Reliability of sentinel lymph node biopsy for staging melanoma

Br J Surg. 2000 Apr;87(4):484-9. doi: 10.1046/j.1365-2168.2000.01362.x.


Background: The aim of this study was to evaluate the reliability of sentinel lymph node biopsy for staging melanoma.

Methods: Two hundred consecutive patients with a cutaneous melanoma of at least 1. 0 mm Breslow thickness, without palpable regional lymph nodes, were included from 1993 in a prospective cohort study in a single tertiary care hospital. One day after lymphoscintigraphy, sentinel node biopsy was performed, guided by a gamma probe and patent blue dye. Lymph node dissection was performed only if metastasis was found in a sentinel node. Median follow-up was 32 (range 3-61) months. No patient was lost to follow-up.

Results: A sentinel node was removed in 199 of 200 patients (mean 2.2 nodes per patient). Forty-eight patients (24 per cent) had metastasis in a sentinel node. Fifteen patients developed recurrence after removal of a tumour-negative sentinel node; six relapsed in the previously mapped basin (false-negative rate 11 per cent (six of 54)). The overall survival at 3 years was 93 per cent if the sentinel node was negative and 67 per cent if it was positive. Sentinel node status and Breslow thickness were strong predictors of recurrence and survival. Minor complications were seen in 18 patients.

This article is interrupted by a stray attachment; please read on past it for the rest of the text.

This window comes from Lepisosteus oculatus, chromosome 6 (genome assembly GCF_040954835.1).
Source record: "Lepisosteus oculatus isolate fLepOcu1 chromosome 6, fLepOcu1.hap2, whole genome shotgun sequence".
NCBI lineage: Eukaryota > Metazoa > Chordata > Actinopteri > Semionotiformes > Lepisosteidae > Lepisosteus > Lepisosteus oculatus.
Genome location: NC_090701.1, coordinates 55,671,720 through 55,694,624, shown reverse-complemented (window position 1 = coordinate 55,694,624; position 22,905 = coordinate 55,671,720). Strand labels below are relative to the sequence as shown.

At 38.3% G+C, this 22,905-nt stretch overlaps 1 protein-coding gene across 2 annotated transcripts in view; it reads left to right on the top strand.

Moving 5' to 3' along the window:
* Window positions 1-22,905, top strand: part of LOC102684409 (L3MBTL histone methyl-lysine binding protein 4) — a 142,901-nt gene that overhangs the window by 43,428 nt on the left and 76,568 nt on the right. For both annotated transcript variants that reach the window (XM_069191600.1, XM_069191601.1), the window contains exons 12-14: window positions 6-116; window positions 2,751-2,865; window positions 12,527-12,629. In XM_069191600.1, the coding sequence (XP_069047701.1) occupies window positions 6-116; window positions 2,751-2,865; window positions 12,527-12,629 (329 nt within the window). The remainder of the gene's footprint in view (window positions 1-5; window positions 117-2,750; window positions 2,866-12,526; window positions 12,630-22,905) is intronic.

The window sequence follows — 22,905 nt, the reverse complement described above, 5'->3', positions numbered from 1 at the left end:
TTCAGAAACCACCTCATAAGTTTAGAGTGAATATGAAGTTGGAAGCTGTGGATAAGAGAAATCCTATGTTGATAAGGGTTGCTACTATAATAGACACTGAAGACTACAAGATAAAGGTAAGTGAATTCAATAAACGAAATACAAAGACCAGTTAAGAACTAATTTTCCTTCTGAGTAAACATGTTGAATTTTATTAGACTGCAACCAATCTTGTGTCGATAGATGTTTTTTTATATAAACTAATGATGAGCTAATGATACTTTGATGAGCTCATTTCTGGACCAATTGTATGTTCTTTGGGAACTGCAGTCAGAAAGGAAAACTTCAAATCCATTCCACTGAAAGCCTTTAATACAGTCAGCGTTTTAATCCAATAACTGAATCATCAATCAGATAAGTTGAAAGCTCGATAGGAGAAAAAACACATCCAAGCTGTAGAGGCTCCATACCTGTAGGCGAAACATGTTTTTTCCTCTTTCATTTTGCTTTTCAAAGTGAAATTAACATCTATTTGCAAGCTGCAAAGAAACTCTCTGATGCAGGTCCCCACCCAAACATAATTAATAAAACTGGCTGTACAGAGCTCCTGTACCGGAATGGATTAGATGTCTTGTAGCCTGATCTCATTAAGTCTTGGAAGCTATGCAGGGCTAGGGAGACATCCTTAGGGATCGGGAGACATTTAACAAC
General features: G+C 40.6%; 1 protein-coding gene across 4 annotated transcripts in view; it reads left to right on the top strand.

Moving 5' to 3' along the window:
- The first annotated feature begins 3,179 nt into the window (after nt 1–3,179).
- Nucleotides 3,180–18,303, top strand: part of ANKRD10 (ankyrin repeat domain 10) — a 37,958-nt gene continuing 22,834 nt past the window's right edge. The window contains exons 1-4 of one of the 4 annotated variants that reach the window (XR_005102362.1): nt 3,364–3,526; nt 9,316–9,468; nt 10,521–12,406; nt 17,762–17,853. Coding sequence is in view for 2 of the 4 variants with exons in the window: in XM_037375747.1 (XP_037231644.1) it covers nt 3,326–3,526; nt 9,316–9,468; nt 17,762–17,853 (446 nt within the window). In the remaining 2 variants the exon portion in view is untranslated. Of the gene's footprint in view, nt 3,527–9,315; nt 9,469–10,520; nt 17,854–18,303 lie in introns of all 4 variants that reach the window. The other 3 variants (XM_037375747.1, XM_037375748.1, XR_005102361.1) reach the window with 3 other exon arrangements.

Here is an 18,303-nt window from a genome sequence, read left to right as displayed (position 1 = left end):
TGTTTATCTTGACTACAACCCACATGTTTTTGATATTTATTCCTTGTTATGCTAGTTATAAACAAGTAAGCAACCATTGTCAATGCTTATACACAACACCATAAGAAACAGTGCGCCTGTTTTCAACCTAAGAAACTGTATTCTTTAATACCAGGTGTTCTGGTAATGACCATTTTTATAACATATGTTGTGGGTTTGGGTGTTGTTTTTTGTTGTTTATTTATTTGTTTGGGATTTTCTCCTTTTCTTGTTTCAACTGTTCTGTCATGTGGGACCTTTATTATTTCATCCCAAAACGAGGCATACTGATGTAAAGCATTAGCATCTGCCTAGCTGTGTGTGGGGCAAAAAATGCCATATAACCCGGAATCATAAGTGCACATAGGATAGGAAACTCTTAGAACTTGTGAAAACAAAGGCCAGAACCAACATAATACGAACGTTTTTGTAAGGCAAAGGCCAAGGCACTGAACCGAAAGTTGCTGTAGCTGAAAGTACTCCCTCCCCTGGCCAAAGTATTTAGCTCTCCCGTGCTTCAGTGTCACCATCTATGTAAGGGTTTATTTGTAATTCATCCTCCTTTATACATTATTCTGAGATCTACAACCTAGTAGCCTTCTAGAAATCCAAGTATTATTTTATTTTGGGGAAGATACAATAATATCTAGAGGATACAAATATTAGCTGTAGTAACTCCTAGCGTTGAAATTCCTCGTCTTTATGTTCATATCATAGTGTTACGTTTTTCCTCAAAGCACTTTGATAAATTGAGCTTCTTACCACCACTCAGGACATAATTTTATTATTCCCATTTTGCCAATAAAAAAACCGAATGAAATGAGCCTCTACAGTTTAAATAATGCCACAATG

Conclusion: The sentinel node status was a strong prognostic factor, even with a false-negative rate of 11 per cent. Published in abstract form as Eur J Nucl Med 1999; 26(Suppl): S57

Publication types

  • Research Support, Non-U.S. Gov't

MeSH terms

  • Adolescent
  • Adult
  • Aged
  • Female
  • Follow-Up Studies
  • Humans
  • Logistic Models
  • Lymph Nodes / pathology*
  • Male
  • Melanoma / secondary*
  • Middle Aged
  • Neoplasm Staging
  • Predictive Value of Tests
  • Skin Neoplasms / pathology*